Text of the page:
Lull vs Shelter - What's the difference?

lull | shelter |


In lang=en terms the difference between lull and shelter

is that lull is to become gradually calm; to subside; to cease or abate while shelter is to take cover.

As nouns the difference between lull and shelter

is that lull is a period of rest or soothing while shelter is a refuge, haven or other cover or protection from something.

As verbs the difference between lull and shelter

is that lull is to while shelter is to provide cover from damage or harassment; to shield; to protect.

lull

English

Noun

(en noun)
  • A period of rest or soothing
  • (nautical) a period without waves or wind.
  • (surfing) An extended pause between sets of waves.
  • About 2 hours in, a long lull cleared everyone out, and then it started getting a little more consistent and pushing chest ta neck high — 808surfer.com forum [http://www.808surfer.com/forum/viewtopic.php?p=5611&sid=89085fc4ffa26528388fbcce5f7faf50]

    Verb

    (en verb)
  • To .
  • * Spenser
  • to lull him soft asleep
  • * Milton
  • Such sweet compulsion doth in music lie, / To lull the daughters of necessity.
  • To become gradually calm; to subside; to cease or abate.
  • The storm lulled .

    Synonyms

    * (To cause to rest) appease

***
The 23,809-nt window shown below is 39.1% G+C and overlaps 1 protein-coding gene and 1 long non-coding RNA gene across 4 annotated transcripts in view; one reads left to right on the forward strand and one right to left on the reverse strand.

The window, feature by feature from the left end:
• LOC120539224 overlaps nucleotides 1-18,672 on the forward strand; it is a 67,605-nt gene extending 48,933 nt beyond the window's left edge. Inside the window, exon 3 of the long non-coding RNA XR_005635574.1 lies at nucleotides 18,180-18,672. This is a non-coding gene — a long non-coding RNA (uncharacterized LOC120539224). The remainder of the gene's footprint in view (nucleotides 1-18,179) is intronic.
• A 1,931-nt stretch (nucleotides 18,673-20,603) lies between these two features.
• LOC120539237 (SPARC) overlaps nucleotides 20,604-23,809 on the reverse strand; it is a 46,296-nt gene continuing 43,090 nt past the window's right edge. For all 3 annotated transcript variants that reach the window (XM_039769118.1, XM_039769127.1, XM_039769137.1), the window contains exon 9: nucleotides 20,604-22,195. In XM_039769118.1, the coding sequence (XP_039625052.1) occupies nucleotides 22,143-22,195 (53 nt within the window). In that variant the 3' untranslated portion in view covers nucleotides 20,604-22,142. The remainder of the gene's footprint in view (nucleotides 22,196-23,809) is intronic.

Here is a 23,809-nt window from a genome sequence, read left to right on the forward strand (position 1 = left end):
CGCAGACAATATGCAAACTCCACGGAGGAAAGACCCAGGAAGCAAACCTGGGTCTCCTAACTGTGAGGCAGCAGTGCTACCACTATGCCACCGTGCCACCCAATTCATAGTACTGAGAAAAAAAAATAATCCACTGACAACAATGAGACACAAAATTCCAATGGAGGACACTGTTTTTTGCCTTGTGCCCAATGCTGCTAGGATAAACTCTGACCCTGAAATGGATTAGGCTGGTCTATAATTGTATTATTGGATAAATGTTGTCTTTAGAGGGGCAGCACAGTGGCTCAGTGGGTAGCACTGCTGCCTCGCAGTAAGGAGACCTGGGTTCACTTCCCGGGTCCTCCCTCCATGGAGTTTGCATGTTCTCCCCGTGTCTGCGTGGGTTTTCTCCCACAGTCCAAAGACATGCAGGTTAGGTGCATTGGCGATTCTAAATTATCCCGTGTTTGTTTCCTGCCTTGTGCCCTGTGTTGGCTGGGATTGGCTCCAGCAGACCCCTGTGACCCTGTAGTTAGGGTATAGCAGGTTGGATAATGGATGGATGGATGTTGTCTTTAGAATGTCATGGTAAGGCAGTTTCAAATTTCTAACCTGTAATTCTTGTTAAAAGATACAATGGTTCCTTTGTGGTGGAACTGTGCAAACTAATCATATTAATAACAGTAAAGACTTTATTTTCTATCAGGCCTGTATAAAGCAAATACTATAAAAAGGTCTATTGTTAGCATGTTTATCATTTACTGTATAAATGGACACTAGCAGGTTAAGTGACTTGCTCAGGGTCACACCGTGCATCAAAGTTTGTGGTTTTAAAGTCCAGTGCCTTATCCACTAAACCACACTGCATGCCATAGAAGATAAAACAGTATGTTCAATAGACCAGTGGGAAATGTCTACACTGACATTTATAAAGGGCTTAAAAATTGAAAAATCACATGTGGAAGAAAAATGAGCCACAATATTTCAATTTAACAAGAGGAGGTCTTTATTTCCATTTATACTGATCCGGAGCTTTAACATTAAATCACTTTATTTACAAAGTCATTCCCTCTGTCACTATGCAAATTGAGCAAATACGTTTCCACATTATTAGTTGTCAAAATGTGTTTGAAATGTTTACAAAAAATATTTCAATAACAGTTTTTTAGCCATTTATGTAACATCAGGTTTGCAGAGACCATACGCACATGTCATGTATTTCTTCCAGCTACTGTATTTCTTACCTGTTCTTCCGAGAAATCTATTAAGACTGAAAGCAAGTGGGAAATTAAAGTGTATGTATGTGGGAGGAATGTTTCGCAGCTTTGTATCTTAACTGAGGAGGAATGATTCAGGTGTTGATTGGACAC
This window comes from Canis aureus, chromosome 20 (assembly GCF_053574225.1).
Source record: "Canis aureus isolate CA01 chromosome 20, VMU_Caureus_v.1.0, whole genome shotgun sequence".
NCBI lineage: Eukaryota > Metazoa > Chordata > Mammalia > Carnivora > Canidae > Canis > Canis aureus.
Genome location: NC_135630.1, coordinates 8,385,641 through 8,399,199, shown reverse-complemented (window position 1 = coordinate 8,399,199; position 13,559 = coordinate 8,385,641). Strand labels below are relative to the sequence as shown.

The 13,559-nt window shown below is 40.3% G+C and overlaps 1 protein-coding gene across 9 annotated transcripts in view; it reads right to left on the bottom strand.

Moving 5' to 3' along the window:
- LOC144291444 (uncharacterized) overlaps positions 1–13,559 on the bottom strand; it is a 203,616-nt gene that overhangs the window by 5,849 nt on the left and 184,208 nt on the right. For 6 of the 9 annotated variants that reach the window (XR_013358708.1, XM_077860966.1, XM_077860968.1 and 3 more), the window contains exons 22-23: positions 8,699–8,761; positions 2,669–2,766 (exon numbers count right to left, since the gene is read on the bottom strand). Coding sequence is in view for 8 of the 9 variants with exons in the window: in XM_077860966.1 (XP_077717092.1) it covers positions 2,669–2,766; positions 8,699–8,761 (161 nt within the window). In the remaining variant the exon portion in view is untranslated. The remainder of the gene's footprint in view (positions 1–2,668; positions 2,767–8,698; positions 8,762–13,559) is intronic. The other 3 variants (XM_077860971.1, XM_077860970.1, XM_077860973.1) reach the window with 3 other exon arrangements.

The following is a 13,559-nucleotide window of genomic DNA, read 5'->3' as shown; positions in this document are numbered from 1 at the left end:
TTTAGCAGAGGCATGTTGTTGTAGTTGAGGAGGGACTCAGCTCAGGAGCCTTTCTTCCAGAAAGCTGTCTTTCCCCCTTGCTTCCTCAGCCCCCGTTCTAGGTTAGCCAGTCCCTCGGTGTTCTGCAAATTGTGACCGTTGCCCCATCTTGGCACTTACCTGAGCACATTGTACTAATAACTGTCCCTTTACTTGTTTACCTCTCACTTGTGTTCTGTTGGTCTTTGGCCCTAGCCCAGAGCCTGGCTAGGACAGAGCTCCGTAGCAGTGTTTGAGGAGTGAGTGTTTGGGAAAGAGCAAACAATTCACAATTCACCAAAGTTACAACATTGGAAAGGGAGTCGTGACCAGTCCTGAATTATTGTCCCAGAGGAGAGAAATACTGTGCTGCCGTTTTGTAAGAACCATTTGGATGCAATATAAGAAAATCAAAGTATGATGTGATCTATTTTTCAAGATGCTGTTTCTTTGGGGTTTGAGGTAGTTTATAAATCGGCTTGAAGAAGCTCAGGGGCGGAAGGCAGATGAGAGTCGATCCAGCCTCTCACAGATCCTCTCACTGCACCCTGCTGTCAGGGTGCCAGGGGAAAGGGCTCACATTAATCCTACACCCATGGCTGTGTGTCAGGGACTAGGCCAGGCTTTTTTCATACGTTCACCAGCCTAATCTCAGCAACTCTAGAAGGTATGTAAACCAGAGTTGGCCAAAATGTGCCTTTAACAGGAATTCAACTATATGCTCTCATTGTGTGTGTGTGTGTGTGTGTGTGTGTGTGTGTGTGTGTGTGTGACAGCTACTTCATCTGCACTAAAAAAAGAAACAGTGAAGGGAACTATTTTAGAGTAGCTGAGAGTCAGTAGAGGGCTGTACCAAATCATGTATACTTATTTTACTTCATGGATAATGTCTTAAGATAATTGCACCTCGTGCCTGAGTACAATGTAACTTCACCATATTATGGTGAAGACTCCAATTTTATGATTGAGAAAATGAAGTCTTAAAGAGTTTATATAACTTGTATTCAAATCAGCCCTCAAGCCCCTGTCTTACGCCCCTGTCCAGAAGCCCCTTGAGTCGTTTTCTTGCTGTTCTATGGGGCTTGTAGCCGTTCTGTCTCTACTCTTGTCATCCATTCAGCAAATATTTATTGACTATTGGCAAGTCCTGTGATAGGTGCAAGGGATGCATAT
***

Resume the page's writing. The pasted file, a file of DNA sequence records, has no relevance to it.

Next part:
shelter

    English

    Noun

    (en noun)
  • A refuge, haven or other cover or protection from something.
  • * {{quote-book, year=1928, author=Lawrence R. Bourne
  • , title=Well Tackled! , chapter=7 citation , passage=The detective kept them in view. He made his way casually along the inside of the shelter until he reached an open scuttle close to where the two men were standing talking. Eavesdropping was not a thing Larard would have practised from choice, but there were times when, in the public interest, he had to do it, and this was one of them.}}
  • An institution that provides temporary housing for homeless people, battered women etc.
  • Derived terms

    * bus shelter

    Verb

    (en verb)
  • To provide cover from damage or harassment; to shield; to protect.
  • * Dryden
  • Those ruins sheltered once his sacred head.
  • * Southey
  • You have no convents in which such persons may be received and sheltered .
  • To take cover.
  • During the rainstorm, we sheltered under a tree.